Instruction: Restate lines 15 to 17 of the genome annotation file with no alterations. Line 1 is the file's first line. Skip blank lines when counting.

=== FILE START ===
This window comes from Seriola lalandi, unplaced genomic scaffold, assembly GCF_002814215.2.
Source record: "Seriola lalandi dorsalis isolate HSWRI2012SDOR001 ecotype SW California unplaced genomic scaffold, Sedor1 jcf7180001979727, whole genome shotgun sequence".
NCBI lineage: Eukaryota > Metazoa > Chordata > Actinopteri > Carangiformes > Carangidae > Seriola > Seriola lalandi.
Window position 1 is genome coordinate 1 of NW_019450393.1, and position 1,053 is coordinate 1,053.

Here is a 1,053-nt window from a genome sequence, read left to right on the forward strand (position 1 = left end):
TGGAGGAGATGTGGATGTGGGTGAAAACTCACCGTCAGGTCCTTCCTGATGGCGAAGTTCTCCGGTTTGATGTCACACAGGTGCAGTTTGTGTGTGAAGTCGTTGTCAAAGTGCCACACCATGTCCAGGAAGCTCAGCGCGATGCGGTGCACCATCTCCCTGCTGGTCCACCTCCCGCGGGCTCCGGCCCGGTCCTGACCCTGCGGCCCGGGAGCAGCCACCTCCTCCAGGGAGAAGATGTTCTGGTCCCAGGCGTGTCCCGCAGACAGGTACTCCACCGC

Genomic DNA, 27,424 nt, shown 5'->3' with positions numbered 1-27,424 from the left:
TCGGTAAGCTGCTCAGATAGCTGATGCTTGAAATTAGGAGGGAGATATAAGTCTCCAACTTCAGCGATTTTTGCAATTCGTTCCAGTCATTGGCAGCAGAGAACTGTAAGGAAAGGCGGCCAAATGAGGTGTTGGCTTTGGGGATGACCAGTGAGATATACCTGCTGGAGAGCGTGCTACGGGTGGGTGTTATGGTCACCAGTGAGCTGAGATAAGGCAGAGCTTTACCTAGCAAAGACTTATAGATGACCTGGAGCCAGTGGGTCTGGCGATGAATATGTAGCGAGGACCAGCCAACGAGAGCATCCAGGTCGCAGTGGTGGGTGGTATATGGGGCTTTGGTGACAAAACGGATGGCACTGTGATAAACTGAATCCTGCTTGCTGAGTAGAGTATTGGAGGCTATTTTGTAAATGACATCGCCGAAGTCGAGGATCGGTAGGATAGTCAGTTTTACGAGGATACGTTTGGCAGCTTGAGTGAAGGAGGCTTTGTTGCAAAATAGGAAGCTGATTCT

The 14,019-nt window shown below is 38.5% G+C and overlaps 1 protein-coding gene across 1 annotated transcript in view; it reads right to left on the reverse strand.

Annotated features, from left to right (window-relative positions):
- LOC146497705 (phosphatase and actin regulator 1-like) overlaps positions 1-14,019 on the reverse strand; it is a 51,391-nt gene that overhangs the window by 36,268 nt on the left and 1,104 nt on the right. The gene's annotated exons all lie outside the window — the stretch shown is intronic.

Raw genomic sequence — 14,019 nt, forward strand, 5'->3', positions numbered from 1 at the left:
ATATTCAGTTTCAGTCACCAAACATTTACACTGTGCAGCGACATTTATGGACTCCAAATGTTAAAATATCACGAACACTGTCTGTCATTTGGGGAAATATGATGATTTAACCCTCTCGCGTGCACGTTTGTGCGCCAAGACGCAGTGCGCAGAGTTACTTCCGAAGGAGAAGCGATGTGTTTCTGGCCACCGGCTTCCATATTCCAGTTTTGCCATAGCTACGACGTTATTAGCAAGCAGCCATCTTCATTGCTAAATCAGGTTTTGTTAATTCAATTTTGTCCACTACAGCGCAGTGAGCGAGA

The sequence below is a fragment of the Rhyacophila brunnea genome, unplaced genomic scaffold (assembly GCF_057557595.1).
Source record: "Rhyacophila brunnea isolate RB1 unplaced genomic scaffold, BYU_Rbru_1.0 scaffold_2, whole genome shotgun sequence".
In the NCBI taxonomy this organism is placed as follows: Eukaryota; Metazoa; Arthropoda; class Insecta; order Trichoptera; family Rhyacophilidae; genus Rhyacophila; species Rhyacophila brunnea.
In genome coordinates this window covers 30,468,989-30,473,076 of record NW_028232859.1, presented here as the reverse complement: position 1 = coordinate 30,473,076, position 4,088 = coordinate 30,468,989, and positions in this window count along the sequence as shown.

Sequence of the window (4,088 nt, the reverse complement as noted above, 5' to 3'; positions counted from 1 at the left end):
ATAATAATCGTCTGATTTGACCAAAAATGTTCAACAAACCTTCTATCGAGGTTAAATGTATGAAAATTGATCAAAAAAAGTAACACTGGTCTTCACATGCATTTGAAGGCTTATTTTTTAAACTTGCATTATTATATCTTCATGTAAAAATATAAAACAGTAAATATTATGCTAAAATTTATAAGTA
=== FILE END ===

Source record: "Rhyacophila brunnea isolate RB1 unplaced genomic scaffold, BYU_Rbru_1.0 scaffold_2, whole genome shotgun sequence".
In the NCBI taxonomy this organism is placed as follows: Eukaryota; Metazoa; Arthropoda; class Insecta; order Trichoptera; family Rhyacophilidae; genus Rhyacophila; species Rhyacophila brunnea.
In genome coordinates this window covers 30,468,989-30,473,076 of record NW_028232859.1, presented here as the reverse complement: position 1 = coordinate 30,473,076, position 4,088 = coordinate 30,468,989, and positions in this window count along the sequence as shown.